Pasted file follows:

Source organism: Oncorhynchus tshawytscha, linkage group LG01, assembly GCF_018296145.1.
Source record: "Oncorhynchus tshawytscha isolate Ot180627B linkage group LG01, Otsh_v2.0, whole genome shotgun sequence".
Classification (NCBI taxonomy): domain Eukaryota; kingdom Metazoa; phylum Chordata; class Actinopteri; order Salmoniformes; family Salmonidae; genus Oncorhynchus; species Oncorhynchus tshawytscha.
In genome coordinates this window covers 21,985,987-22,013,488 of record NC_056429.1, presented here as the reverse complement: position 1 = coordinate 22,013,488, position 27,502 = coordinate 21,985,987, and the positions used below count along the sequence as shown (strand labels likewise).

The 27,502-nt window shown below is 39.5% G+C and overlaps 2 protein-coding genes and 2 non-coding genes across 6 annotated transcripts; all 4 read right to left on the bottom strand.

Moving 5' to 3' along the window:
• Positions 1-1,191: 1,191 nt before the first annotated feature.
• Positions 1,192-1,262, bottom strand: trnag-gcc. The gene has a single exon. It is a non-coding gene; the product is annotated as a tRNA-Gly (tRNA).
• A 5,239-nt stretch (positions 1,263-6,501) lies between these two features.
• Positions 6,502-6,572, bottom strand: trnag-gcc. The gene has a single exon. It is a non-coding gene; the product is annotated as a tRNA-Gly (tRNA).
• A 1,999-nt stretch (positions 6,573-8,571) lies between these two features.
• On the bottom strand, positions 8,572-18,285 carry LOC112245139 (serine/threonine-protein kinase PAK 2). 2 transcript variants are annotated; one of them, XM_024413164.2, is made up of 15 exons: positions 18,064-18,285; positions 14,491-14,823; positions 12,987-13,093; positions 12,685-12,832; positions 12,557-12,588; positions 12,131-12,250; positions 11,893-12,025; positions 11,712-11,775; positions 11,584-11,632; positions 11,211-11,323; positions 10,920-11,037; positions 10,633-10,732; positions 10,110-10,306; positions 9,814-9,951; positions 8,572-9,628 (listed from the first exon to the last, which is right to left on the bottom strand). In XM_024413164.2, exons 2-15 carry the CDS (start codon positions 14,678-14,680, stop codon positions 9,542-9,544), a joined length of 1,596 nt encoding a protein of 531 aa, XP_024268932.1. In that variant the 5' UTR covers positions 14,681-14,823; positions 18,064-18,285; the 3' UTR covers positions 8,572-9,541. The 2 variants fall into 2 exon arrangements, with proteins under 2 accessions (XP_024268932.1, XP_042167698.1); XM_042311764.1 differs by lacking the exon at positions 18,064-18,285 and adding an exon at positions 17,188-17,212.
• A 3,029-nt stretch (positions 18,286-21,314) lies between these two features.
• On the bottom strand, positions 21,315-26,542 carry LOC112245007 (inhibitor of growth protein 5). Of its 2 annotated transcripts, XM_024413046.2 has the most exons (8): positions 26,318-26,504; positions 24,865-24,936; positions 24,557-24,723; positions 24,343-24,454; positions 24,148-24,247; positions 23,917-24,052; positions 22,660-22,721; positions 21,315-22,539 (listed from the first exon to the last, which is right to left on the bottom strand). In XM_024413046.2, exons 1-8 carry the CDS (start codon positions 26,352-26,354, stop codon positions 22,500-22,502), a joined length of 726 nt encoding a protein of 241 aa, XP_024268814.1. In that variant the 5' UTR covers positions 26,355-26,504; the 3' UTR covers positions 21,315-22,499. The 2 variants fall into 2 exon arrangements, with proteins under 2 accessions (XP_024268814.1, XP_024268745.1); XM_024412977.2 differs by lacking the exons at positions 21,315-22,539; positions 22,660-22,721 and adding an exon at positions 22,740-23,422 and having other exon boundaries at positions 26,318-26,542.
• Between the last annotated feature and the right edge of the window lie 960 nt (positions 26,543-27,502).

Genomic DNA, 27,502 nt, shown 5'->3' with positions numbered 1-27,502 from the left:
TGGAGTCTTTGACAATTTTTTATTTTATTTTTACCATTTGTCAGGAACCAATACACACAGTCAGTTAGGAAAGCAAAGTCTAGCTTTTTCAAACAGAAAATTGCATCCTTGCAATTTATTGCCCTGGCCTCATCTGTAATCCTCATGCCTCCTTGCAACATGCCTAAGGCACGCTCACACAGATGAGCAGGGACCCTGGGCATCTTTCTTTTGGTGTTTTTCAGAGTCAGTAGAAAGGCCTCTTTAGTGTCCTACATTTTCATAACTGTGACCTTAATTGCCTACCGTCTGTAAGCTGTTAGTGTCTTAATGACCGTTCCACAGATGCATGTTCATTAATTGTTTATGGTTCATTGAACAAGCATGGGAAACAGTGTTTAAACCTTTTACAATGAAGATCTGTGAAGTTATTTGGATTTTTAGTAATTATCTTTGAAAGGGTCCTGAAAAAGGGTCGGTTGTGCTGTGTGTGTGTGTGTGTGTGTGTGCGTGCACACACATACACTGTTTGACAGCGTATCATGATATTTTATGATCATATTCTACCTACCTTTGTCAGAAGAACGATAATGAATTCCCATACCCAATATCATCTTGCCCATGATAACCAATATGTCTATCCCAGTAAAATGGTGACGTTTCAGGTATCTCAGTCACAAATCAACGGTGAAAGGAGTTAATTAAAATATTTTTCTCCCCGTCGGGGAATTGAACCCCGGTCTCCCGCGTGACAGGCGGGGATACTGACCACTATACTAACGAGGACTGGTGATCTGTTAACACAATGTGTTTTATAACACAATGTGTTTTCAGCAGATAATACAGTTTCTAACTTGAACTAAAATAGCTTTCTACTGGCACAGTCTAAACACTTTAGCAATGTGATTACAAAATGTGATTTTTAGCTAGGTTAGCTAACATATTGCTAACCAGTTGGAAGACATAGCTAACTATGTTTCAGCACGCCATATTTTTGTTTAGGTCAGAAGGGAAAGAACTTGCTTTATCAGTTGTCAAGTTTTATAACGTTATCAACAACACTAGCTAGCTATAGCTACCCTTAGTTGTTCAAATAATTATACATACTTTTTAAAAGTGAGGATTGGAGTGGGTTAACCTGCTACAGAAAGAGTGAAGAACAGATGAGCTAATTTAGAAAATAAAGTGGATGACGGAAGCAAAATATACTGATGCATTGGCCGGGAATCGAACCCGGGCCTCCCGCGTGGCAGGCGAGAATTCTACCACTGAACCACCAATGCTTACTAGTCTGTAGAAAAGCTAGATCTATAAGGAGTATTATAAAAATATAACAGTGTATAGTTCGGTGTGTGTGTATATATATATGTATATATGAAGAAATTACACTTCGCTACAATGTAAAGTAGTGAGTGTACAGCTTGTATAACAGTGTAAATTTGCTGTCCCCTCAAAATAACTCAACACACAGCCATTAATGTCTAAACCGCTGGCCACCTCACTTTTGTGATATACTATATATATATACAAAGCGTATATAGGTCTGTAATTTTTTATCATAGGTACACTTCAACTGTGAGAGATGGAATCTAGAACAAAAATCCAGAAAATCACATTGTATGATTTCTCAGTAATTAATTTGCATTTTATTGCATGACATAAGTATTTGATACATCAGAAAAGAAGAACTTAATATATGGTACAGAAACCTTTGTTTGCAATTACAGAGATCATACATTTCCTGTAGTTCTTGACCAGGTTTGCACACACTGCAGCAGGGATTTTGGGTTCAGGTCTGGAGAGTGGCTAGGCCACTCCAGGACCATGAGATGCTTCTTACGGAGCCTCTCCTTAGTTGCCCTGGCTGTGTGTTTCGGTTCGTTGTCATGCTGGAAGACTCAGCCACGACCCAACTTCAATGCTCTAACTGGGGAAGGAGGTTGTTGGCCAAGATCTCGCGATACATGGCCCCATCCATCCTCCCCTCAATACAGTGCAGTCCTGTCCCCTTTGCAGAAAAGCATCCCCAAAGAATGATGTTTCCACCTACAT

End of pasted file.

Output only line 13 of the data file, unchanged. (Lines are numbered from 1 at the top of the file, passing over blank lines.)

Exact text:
• A 3,029-nt stretch (positions 18,286-21,314) lies between these two features.